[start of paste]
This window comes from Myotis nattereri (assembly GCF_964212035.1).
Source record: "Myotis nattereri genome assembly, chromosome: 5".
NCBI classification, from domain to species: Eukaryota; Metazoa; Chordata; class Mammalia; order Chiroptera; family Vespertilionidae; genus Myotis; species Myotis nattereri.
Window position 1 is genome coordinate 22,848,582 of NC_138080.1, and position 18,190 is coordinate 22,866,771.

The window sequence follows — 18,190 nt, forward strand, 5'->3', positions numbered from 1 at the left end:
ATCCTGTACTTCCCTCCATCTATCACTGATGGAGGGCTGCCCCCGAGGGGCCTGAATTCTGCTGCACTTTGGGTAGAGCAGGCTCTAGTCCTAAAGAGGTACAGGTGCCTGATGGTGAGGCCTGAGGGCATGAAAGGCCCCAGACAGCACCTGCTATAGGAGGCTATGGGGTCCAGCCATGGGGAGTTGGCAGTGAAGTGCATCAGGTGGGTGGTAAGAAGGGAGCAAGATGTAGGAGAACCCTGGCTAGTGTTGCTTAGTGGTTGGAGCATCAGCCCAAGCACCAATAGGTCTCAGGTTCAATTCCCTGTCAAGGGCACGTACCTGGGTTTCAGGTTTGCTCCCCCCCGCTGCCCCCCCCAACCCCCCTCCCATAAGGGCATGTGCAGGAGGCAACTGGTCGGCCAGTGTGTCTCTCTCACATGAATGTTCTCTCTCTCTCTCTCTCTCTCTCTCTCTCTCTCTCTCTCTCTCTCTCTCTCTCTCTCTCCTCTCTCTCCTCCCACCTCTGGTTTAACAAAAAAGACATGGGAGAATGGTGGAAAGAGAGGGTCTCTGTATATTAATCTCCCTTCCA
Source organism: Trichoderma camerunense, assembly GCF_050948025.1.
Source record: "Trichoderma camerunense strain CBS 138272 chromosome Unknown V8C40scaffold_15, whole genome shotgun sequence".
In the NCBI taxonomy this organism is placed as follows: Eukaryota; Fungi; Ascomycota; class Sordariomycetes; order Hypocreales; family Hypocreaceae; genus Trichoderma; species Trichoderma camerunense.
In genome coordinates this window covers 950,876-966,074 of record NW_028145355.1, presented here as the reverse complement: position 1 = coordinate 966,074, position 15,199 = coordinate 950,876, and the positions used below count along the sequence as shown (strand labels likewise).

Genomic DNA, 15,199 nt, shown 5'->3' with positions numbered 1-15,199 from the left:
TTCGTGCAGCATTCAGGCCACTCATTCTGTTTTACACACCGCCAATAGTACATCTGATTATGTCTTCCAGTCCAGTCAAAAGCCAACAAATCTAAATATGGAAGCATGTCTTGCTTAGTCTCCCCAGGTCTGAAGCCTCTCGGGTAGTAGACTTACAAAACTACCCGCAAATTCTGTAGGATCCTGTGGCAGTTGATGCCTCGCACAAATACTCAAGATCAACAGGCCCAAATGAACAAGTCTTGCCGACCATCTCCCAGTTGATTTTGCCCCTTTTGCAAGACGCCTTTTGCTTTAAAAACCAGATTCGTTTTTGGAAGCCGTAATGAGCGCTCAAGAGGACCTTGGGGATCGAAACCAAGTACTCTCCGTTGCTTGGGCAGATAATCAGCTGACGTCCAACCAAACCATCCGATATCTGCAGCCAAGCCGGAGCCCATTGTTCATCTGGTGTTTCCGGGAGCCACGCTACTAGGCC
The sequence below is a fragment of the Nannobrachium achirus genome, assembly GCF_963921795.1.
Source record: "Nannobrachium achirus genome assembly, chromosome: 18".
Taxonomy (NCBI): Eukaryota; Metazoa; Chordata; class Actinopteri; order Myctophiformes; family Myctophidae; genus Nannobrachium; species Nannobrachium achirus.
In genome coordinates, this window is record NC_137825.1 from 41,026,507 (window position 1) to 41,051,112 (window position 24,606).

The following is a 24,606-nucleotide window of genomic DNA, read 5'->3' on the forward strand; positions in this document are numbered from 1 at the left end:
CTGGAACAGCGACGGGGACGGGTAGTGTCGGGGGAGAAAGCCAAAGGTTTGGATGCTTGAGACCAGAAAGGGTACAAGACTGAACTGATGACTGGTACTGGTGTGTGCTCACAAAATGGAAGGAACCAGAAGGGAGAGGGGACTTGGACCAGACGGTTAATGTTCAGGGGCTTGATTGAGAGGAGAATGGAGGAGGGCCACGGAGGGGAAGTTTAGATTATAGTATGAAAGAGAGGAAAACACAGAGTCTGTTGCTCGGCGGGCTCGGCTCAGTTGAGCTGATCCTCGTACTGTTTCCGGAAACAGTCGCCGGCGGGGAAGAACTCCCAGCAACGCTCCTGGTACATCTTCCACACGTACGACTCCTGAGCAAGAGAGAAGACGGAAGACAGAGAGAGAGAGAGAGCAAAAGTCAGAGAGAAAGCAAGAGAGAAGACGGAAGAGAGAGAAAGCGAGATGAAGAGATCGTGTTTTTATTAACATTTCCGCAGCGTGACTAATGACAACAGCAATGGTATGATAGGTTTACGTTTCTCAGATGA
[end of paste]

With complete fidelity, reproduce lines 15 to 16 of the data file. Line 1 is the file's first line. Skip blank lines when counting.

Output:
Taxonomy (NCBI): Eukaryota; Metazoa; Chordata; class Actinopteri; order Myctophiformes; family Myctophidae; genus Nannobrachium; species Nannobrachium achirus.
In genome coordinates, this window is record NC_137825.1 from 41,026,507 (window position 1) to 41,051,112 (window position 24,606).